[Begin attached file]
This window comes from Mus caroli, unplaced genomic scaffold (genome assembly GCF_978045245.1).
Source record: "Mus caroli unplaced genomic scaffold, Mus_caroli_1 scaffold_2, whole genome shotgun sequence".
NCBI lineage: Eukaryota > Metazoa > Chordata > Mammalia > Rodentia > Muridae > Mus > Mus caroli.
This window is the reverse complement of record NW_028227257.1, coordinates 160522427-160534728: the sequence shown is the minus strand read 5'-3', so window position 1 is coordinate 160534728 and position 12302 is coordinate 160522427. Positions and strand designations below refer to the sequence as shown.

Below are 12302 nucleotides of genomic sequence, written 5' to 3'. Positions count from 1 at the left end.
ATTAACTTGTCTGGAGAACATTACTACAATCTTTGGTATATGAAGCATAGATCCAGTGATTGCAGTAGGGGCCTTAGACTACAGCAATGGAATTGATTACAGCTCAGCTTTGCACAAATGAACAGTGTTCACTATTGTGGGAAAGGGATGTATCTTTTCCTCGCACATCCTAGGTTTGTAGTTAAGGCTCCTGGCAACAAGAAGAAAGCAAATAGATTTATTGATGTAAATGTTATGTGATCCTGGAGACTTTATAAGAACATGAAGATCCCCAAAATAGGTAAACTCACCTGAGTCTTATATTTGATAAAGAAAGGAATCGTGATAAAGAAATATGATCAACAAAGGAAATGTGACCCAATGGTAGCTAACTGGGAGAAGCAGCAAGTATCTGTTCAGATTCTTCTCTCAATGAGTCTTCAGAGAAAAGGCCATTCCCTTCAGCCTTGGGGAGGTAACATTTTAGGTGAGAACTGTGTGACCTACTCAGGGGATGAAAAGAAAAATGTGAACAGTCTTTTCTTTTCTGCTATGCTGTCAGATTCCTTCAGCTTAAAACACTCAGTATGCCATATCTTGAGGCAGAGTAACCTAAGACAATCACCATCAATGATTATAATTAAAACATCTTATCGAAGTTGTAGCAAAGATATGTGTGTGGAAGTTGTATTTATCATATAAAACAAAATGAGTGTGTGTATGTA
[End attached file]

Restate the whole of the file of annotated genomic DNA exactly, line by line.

This window comes from Mus caroli, unplaced genomic scaffold (genome assembly GCF_978045245.1).
Source record: "Mus caroli unplaced genomic scaffold, Mus_caroli_1 scaffold_2, whole genome shotgun sequence".
NCBI lineage: Eukaryota > Metazoa > Chordata > Mammalia > Rodentia > Muridae > Mus > Mus caroli.
This window is the reverse complement of record NW_028227257.1, coordinates 160522427-160534728: the sequence shown is the minus strand read 5'-3', so window position 1 is coordinate 160534728 and position 12302 is coordinate 160522427. Positions and strand designations below refer to the sequence as shown.

Below are 12302 nucleotides of genomic sequence, written 5' to 3'. Positions count from 1 at the left end.
ATTAACTTGTCTGGAGAACATTACTACAATCTTTGGTATATGAAGCATAGATCCAGTGATTGCAGTAGGGGCCTTAGACTACAGCAATGGAATTGATTACAGCTCAGCTTTGCACAAATGAACAGTGTTCACTATTGTGGGAAAGGGATGTATCTTTTCCTCGCACATCCTAGGTTTGTAGTTAAGGCTCCTGGCAACAAGAAGAAAGCAAATAGATTTATTGATGTAAATGTTATGTGATCCTGGAGACTTTATAAGAACATGAAGATCCCCAAAATAGGTAAACTCACCTGAGTCTTATATTTGATAAAGAAAGGAATCGTGATAAAGAAATATGATCAACAAAGGAAATGTGACCCAATGGTAGCTAACTGGGAGAAGCAGCAAGTATCTGTTCAGATTCTTCTCTCAATGAGTCTTCAGAGAAAAGGCCATTCCCTTCAGCCTTGGGGAGGTAACATTTTAGGTGAGAACTGTGTGACCTACTCAGGGGATGAAAAGAAAAATGTGAACAGTCTTTTCTTTTCTGCTATGCTGTCAGATTCCTTCAGCTTAAAACACTCAGTATGCCATATCTTGAGGCAGAGTAACCTAAGACAATCACCATCAATGATTATAATTAAAACATCTTATCGAAGTTGTAGCAAAGATATGTGTGTGGAAGTTGTATTTATCATATAAAACAAAATGAGTGTGTGTATGTA